Fivethirtyeight’s “polls-only” forecast has her probability of winning dipping to 79 percent, her lowest level since Oct. 6. She peaked at 87 percent on Oct. 17, shortly before the third debate. Betting markets are at an 87 percent probability of a Clinton victory, down four points from her peak a week ago.

Rolls of toilet paper depicting Republican Presidential candidate Donald Trump and Democratic Presidential candidate Hillary Clinton are pictured at It's Sugar candy shop in Pasadena, California U.S., October 30, 2016. REUTERS/Mario Anzuoni - RTX2R4Y1

Toilet paper depicting Donald Trump and Hillary Clinton at the It’Sugar candy shop in Pasadena, Calif., Oct. 30, 2016. REUTERS/Mario Anzuoni

Around the country

  • American women are ending pregnancies with medication almost as often as with surgery, marking a turning point for abortion in the United States.
  • Although the sale of marijuana is a federal crime, the number of U.S. banks working with pot businesses, now sanctioned in many states, is growing, up 45 percent in the last year alone. Still, marijuana merchants say there are not nearly enough banks willing to take their cash. So many dispensaries resort to stashing cash in storage units, back offices and armored vans.
  • Starting pitcher Jon Lester delivered for the Chicago Cubs in Game 5 of the World Series, holding the Cleveland Indians to two runs. Cubs closer Aroldis Chapman pitched two-and-two-thirds innings to seal the 3-2 victory, sending the series back to Cleveland. The Tribe leads the series three games to two.

Around Wall Street

  • General Electric, banking on a recovery in oil prices, plans to merge its oil and gas business with No. 3 oilfield services provider Baker Hughes.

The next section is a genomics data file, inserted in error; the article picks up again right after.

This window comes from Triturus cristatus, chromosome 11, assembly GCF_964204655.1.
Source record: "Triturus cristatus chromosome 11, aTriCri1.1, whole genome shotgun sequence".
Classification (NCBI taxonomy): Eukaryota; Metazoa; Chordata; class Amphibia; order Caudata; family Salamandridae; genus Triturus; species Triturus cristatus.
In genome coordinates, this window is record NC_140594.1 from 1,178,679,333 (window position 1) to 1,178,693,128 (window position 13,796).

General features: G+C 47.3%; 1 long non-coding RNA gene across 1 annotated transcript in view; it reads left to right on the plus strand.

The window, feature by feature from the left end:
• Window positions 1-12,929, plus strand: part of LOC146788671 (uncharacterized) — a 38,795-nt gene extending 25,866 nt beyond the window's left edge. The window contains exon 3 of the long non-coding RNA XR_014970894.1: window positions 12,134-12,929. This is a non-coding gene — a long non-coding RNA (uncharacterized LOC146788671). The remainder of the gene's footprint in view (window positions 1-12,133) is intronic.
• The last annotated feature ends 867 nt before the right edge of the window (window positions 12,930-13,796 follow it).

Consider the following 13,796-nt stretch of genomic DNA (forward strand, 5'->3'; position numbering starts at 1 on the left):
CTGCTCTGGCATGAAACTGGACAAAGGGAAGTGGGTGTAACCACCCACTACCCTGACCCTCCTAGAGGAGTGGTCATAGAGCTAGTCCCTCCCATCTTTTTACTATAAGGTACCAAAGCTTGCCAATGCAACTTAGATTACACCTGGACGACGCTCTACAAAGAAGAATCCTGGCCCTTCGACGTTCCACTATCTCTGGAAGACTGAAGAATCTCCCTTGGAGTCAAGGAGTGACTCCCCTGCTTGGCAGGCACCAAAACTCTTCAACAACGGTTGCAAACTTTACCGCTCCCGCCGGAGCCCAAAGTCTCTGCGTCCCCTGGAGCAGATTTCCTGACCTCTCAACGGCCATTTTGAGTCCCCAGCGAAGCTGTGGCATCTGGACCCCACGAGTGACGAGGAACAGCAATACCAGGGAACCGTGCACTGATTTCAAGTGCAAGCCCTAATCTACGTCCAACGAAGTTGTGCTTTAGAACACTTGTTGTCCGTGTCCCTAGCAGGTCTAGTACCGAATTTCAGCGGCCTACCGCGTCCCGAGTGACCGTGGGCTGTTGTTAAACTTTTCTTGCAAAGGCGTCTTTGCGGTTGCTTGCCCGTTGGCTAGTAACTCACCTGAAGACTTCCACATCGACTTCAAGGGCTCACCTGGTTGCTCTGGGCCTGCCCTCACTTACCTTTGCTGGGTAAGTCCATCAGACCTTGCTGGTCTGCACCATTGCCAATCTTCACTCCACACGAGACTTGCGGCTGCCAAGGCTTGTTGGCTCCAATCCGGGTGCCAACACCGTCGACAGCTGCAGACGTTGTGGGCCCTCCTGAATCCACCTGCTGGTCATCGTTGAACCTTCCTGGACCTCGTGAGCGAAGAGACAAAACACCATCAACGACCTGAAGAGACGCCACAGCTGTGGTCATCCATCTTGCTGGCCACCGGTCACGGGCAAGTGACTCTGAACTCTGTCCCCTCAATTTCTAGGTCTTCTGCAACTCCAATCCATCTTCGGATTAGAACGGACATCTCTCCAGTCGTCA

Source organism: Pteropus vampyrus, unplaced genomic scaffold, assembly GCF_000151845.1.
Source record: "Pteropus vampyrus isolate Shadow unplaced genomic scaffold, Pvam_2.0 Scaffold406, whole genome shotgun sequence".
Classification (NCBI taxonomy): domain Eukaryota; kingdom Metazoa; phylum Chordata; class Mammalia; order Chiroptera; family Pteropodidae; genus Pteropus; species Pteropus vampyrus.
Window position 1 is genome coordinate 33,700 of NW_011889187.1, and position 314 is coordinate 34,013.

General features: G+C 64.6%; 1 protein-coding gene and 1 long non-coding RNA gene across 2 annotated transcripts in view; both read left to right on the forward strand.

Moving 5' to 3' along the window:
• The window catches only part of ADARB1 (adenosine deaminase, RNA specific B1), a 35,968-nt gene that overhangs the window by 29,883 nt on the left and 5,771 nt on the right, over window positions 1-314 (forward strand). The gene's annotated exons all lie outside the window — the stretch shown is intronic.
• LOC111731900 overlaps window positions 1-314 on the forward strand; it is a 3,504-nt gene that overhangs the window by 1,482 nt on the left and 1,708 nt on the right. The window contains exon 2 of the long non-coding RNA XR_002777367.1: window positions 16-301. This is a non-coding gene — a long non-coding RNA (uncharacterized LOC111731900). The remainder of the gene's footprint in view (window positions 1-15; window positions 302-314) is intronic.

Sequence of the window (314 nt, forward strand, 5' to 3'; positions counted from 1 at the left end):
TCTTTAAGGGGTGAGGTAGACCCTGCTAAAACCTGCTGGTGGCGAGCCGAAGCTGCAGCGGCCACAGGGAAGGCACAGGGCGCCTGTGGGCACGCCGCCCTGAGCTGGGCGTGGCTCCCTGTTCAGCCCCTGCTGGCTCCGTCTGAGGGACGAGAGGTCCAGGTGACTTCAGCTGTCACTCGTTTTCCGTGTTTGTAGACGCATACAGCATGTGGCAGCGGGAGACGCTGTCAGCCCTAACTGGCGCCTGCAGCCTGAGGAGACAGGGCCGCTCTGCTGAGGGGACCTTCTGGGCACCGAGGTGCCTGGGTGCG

• New York’s financial regulator had sights set on becoming a global hub for innovations like bitcoin when it adopted trailblazing virtual currency rules last year. But the state lost that momentum when the agency’s chief left, putting a licensing process in limbo and allowing rivals to catch up.

Around the world

  • U.S.-backed Iraqi troops are preparing to move on the eastern bank of the Tigris River that divides Mosul. Pro-Iranian Iraqi Shi’ite militias joined the fighting over the weekend, aiming to cut the route between Mosul and Raqqa, Islamic State’s main stronghold in Syria.
  • Venezuela’s unpopular socialist leader Nicolas Maduro shook hands with opposition leaders at Vatican-convened talks, but his wary foes threatened to boycott further meetings if some demands were not quickly met.
  • Thailand is making preparations for Crown Prince Maha Vajiralongkorn to ascend the throne on Dec. 1, following the death of King Bhumibol Adulyadej earlier this month.


Today’s reason to live

No comments so far

We welcome comments that advance the story through relevant opinion, anecdotes, links and data. If you see a comment that you believe is irrelevant or inappropriate, you can flag it to our editors by using the report abuse links. Views expressed in the comments do not represent those of Reuters. For more information on our comment policy, see